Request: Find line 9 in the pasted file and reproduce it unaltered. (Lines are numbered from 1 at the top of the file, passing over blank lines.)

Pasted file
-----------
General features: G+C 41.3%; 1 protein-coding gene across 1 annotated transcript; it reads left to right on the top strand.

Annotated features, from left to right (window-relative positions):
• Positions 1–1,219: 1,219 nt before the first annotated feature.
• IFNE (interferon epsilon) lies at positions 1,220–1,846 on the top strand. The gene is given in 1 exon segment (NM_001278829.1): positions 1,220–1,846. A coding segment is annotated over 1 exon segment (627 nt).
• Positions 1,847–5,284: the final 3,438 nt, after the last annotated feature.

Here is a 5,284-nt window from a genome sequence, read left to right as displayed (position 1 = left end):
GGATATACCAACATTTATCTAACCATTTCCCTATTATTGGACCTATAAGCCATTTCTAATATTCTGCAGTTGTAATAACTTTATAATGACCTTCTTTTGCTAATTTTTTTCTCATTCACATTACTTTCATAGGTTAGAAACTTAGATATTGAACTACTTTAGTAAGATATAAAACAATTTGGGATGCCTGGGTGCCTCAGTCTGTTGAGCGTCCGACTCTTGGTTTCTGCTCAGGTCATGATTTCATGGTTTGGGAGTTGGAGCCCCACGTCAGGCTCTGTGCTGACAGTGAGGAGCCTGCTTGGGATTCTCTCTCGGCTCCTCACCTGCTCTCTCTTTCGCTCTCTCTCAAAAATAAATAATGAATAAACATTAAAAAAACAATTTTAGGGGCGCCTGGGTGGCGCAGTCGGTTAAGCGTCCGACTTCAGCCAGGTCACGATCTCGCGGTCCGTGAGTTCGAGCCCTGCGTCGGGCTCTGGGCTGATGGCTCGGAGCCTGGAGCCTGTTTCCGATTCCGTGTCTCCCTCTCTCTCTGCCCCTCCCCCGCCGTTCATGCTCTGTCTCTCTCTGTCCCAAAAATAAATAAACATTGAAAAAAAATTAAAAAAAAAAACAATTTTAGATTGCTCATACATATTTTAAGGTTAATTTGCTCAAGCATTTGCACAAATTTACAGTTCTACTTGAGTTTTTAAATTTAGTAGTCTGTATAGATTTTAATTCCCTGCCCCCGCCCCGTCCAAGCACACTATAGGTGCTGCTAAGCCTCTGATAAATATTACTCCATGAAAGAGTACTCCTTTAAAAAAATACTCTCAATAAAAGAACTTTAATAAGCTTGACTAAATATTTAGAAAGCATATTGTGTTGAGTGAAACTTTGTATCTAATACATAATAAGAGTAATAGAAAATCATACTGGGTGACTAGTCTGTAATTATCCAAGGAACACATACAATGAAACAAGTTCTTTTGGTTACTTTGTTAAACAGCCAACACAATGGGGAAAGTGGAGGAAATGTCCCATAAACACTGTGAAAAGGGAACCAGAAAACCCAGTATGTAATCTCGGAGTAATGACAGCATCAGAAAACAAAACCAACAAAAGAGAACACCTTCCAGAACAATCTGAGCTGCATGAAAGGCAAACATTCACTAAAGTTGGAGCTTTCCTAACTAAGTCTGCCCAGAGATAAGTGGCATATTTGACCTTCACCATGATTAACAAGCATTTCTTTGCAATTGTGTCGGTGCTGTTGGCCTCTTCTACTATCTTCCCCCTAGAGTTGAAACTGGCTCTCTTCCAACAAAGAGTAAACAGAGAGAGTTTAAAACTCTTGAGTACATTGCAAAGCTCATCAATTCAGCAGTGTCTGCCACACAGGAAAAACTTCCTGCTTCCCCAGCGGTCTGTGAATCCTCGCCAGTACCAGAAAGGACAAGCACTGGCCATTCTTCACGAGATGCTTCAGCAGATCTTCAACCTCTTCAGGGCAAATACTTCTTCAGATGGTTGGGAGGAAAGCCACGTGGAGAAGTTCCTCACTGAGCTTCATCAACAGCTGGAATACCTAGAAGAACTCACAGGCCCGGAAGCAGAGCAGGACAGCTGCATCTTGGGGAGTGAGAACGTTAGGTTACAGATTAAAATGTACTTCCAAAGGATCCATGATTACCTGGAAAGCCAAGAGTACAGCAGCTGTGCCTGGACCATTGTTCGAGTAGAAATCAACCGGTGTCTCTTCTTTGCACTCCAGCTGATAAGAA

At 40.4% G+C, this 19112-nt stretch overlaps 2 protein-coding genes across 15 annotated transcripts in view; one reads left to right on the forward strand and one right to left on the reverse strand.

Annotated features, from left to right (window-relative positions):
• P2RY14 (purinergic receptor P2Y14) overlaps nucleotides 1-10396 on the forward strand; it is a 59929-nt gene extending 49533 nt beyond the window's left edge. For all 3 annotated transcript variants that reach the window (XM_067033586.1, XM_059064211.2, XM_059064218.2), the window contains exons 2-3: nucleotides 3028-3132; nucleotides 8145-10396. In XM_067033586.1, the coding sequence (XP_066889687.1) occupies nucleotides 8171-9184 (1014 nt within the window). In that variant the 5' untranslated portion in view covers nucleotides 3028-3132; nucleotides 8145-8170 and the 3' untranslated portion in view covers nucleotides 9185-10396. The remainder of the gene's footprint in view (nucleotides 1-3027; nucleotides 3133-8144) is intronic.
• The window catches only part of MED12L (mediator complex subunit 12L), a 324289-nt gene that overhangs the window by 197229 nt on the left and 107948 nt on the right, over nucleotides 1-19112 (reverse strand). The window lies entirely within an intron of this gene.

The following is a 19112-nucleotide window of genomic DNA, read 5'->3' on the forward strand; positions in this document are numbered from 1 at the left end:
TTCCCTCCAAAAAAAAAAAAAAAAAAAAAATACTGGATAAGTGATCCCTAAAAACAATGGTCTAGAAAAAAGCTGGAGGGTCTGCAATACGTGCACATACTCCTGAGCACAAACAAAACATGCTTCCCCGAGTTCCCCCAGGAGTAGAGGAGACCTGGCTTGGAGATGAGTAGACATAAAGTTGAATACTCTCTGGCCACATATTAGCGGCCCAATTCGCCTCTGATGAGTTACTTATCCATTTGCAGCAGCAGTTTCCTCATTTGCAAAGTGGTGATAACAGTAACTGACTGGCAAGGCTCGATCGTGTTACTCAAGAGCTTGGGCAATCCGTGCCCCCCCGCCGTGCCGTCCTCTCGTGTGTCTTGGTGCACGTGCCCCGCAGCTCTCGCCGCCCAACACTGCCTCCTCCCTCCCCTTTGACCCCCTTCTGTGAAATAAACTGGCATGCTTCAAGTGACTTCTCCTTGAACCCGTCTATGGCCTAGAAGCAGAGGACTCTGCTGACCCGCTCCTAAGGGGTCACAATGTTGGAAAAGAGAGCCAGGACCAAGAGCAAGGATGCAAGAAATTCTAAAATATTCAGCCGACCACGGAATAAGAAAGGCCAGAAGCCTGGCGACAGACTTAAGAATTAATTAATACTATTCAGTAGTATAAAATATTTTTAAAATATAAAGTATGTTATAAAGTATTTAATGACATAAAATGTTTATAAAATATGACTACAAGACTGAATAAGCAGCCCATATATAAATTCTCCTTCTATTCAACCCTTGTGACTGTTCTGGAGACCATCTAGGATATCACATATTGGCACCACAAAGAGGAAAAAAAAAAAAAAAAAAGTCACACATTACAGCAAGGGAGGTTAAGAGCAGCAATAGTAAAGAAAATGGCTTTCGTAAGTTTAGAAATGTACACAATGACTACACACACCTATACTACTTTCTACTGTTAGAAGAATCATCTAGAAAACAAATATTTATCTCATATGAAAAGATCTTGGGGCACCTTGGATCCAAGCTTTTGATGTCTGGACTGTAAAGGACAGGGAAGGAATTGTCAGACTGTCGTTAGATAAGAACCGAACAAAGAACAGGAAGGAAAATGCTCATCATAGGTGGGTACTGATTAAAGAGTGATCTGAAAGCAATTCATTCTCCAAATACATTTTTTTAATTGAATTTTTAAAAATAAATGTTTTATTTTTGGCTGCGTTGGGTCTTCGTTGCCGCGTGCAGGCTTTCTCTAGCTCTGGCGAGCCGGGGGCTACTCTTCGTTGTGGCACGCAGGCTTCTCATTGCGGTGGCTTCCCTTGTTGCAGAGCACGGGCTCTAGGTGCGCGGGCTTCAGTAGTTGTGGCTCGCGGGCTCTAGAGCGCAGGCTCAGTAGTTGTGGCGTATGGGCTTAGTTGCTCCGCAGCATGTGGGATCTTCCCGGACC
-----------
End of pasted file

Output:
Annotated features, from left to right (window-relative positions):